Babacan likens Turkey’s economic story to Netflix drama
Former Turkish Deputy Prime Minister Ali Babacan said developments in the country’s economy since President Recep Tayyip Erdoğan’s governing party assumed power in 2002 resembled a television series.
Erdoğan’s policies were constrained by other senior members of his Justice and Development Party (AKP) during the early years, but that changed as he began to ignore advice and erode the independence of key institutions, said Babacan, who set up the Democracy and Progress Party (DEVA) in 2019.
“I think there are series of episodes, like a Netflix drama,” he told Nikkei Asia in an interview published on Tuesday. “During the first years of his rule, if two or three ministers objected on a matter, (Erdoğan) could not proceed.
“However, after three electoral wins (in 2002, 2007 and 2011) and nine years in power, starting from 2011, (Erdoğan) grew too self-confident and started not to consult anyone. ... Institutions (were) being downgraded, and he started to attack the central bank,” he said.
Babacan served as economy minister between 2002 and 2007, as foreign minister from 2007 to 2009, and then as deputy prime minister in charge of the economy between 2009 and 2015. He is credited with successfully completing an economic programme with the International Monetary Fund between 2002 and 2008.
Turkey’s economy slumped into a currency crisis in 2018 after Erdoğan sought to railroad growth and tussled with the United States over the detention of a U.S. pastor on terrorism charges. The spat resulted in economic sanctions.
Last year, the lira sank to fresh record lows as a compliant central bank kept interest rates at below inflation to help Erdoğan engineer a borrowing boom and spent tens of billions of dollars of its foreign exchange reserves defending the embattled currency.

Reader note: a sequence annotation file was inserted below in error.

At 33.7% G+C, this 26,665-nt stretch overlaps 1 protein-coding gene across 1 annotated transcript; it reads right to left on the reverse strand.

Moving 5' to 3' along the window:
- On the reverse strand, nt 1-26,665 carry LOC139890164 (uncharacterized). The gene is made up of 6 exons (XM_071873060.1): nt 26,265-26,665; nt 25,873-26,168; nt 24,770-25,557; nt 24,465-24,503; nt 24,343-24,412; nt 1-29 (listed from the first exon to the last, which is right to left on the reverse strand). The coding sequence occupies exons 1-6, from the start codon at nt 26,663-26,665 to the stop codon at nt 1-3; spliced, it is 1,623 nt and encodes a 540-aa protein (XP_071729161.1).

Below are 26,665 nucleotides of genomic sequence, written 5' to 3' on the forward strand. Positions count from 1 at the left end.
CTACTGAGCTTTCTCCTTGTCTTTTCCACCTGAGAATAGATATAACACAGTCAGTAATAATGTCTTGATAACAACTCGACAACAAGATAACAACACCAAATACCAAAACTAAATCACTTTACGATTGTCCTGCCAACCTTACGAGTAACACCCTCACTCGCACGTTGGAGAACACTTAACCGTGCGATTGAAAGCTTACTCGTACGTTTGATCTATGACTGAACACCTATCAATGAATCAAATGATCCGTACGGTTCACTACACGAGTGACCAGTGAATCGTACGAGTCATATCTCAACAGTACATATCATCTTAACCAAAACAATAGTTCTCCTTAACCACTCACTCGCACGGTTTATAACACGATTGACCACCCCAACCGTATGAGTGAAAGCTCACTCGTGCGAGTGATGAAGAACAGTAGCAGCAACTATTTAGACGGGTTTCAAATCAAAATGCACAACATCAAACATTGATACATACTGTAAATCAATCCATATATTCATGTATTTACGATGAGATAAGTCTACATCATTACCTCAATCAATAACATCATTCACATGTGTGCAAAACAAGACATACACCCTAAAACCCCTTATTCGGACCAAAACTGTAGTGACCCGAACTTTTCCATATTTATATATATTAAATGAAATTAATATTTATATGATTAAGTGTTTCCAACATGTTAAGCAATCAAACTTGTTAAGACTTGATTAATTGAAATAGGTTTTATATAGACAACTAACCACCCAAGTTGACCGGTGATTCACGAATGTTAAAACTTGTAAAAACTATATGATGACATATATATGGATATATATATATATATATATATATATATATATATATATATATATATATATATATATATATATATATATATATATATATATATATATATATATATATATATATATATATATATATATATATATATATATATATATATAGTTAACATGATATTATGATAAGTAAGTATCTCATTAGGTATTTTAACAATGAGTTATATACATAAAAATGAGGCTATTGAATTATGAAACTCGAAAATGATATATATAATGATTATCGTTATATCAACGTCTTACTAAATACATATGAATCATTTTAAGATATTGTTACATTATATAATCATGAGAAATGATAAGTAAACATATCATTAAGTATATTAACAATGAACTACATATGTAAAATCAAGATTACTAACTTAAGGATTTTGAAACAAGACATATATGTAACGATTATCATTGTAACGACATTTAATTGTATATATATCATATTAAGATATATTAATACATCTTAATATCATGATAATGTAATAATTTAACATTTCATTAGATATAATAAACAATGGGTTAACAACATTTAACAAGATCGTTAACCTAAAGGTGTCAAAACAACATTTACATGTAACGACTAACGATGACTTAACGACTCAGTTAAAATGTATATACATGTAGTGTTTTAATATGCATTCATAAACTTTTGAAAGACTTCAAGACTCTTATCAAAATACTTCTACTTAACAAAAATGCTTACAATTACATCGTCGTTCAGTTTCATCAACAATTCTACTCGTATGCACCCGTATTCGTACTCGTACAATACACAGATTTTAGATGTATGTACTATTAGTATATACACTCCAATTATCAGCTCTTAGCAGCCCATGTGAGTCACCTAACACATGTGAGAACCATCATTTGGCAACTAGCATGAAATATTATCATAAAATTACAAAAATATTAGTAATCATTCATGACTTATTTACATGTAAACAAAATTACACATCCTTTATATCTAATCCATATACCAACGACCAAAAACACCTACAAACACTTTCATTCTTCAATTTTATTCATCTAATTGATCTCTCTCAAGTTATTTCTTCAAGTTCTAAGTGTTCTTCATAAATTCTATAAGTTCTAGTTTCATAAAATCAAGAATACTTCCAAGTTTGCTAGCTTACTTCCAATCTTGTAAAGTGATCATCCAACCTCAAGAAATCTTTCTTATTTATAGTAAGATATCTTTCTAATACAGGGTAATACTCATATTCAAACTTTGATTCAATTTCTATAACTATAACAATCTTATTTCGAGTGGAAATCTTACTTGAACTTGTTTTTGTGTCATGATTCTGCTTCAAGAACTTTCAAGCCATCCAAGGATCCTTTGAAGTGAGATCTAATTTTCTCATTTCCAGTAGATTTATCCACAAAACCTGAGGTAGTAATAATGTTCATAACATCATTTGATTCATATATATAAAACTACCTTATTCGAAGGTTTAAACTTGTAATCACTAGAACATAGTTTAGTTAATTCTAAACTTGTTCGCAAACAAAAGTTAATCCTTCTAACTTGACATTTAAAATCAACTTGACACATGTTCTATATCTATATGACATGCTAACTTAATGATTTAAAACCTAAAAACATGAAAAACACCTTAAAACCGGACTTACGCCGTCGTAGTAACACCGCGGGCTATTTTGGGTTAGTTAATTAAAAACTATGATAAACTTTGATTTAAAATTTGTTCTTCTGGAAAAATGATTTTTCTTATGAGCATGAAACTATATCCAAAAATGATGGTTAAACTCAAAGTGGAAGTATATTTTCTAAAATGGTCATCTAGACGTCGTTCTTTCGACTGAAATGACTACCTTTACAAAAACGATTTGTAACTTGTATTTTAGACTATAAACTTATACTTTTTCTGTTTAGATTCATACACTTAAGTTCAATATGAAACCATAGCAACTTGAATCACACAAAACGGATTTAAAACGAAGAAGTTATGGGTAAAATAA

Erdoğan sacked the governor of the central bank in early November, the second such dismissal in less than two years, bringing in former finance minister Naci Ağbal. He also hired Lütfi Elvan, a former deputy prime minister, as treasury and finance minister the same month, after his son-in-law Berat Albayrak resigned from the post.
Ağbal has hiked the central bank’s benchmark interest rate to 17 percent from 10.25 percent to help rein in inflation, which accelerated to 15.6 percent in February, and to defend the lira.
Babacan said Ağbal and Elvan "are good tacticians" but their career backgrounds as bureaucrats undermine their ability to stand up to Erdoğan.
“They tell what is necessary but when they are instructed, they obey the instruction,” he said.
“Will president Erdoğan be patient enough for rate hikes to produce results in taming inflation? It is a big open question,” he said.